In its inaugural “Soft Power 30” index announced on July 14, London-based communications consultancy Portland ranked Britain first, Germany second, and the United States third in its survey of soft power assets, based on data from 50 countries.
Contrasting with the “hard” power of military and economic might, soft power was first coined in 1990 by Harvard University’s Professor Joseph Nye to explain the use of “positive attraction and persuasion” to achieve foreign policy objectives. Portland’s survey ranked nations based on six categories comprising government, culture, education, global engagement, enterprise and digital, including both objective metrics and subjective international polling data.
According to the report, Britain ranked top with “an unmatched combination of strong assets across all categories of soft power,” particularly culture, digital and global engagement, while Germany “benefits from a higher level of trust from the global public to ‘do the right thing in foreign affairs’ than any other major power.” For third-ranked the United States though, “perceptions of American foreign policy” dragged it down, despite leading the world in education, culture and digital.
Yet although Australia ranked sixth, Japan eighth, and New Zealand 16th, Asia’s next highest nation was South Korea in 20th place, followed by Singapore (21st), while China ranked 30th, despite its status as the world’s second-largest economy.
Scenery Shines Down Under
Australia benefitted from its “domestic stability, areas of natural beauty, easygoing citizens, and an overwhelmingly pleasant climate,” complimented with its “Koala Diplomacy” goal of taking “a more prominent role in international affairs.”
The nation’s actions on the MH17 disaster and in combating international terrorism were cited as examples of its diplomacy also having claws, with the nation earning its highest scores for engagement and enterprise but lowest scores for culture, digital and polling.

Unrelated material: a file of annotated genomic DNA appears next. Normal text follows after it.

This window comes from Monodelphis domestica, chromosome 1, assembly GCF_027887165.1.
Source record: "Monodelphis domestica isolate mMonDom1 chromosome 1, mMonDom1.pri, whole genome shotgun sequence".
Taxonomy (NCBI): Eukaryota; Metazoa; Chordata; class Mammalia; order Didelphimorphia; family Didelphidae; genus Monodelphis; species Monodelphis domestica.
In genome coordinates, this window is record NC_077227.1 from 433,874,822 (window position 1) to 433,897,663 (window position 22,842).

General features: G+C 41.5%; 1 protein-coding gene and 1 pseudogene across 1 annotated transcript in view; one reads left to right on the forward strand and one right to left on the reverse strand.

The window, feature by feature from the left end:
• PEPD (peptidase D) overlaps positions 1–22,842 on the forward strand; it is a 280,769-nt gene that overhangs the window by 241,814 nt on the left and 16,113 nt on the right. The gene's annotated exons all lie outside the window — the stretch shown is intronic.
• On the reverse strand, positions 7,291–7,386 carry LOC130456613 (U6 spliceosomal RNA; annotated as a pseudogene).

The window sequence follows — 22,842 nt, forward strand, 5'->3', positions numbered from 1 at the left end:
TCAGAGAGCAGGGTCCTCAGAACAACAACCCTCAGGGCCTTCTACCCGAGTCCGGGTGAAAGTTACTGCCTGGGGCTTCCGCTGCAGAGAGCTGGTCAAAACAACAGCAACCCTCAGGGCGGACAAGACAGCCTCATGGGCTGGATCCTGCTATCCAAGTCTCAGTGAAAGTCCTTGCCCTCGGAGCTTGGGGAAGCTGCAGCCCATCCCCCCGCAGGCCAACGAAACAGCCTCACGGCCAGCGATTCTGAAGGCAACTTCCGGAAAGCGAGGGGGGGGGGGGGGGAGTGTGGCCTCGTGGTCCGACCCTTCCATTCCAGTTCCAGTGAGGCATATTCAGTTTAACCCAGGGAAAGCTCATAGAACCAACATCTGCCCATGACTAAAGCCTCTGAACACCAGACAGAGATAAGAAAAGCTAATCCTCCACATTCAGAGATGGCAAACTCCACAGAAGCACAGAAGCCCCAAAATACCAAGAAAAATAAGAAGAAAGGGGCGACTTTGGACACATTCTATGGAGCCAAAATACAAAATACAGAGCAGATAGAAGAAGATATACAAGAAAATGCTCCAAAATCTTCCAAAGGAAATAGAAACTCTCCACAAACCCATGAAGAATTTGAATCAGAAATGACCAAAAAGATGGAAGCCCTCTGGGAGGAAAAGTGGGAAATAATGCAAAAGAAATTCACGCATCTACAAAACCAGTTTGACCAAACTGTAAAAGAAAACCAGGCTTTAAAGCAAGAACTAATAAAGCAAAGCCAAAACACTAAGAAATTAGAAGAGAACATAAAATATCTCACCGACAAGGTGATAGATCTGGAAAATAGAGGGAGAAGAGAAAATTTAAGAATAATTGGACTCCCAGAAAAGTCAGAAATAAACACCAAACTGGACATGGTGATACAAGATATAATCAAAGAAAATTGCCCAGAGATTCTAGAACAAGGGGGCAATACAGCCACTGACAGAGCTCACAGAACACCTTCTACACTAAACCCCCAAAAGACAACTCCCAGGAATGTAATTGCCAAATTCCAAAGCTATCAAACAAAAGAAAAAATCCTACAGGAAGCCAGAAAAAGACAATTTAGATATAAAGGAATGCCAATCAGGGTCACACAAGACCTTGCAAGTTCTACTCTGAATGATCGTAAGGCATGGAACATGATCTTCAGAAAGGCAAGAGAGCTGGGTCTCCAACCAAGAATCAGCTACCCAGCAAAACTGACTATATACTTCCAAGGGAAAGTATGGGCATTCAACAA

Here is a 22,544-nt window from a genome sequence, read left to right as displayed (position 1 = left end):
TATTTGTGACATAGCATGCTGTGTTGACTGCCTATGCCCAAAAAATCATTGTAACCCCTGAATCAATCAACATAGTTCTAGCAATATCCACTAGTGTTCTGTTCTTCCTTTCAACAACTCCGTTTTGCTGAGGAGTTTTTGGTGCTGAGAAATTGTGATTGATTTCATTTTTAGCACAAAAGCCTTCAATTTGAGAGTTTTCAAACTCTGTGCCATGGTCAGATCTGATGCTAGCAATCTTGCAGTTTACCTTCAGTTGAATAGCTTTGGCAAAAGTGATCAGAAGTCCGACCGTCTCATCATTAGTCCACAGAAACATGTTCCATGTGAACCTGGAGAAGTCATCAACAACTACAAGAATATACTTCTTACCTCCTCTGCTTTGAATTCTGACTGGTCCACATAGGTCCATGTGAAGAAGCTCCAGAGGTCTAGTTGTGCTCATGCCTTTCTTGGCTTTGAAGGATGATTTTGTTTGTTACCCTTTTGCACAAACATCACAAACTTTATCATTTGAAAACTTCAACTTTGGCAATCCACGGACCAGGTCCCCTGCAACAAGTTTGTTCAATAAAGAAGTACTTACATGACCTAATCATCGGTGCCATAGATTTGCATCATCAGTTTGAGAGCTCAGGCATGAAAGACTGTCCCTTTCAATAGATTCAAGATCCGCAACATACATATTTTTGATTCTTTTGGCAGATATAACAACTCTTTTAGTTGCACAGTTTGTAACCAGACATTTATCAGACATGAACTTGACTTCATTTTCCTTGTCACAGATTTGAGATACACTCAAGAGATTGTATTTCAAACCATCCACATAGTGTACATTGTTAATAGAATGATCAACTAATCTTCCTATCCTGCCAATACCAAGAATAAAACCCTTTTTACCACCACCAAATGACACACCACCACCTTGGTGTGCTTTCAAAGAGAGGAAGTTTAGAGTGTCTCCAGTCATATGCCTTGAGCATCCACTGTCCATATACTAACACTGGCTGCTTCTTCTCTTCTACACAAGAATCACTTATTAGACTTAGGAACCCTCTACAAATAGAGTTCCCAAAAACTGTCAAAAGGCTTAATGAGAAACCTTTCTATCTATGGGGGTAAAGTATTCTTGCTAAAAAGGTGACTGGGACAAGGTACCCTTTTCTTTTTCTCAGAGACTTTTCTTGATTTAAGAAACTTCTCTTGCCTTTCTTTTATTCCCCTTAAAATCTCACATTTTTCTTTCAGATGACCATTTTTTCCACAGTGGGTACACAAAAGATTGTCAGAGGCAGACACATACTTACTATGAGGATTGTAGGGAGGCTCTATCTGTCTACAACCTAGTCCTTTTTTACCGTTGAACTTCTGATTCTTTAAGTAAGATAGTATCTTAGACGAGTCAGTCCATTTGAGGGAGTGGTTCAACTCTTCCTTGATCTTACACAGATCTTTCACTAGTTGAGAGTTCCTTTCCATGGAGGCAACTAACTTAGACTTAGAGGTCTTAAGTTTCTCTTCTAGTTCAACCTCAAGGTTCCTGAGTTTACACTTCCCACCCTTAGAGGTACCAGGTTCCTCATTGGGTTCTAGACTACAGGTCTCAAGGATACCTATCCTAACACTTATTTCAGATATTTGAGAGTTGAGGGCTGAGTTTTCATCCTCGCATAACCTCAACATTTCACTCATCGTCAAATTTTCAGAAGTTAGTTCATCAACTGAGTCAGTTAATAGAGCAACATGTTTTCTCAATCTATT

However, the report said “a cuddly koala will only get you so far,” with the “lucky country” needing to redouble diplomatic efforts to reinforce its “laid back” image and capitalize on its advantageous position in Asia.
Neighboring New Zealand also ranked particularly highly in engagement, culture and education, with its “great quality of life, beautiful scenery, love of all sports and generous hospitality.” These assets were only slightly negated by its “obvious geographical disadvantage” that made influence projection a challenge.
Nevertheless, with the OECD’s “Better Life Index” ranking New Zealand ahead of the United States in traditional soft power areas such as civic engagement, life satisfaction, health and safety, the Kiwis appear to be enjoying “overwhelming happiness,” perhaps helped by recent sporting success.
Japan’s Sun Still Rising
Despite having faced “difficult times of late,” Japan gained high scores for government, culture and digital, earning praise for its “unique” culture and “pursuit of perfection, most notably in its cuisine, technology and luxury goods.” The nation ranked third globally for enterprise, with its companies “admired around the world for their innovation, precision, and excellence in design.”
“Despite two decades of recession, [Japan] remains a major aid donor, and a source of global credit and capital. Japan was a founding member of the Asian Development Bank and is the largest historical contributor to infrastructure development in the region,” the report said.
However, it questioned whether there was a role for harnessing Japan’s “considerable” soft power assets in Prime Minister Shinzo Abe’s recent push for a more “proactive pacifism” in response to China’s “regional posturing.”
The report also said Japan needed to improve its foreign language capability, while taking advantage of the 2019 Rugby World Cup and 2020 Olympics to help promote itself to the world.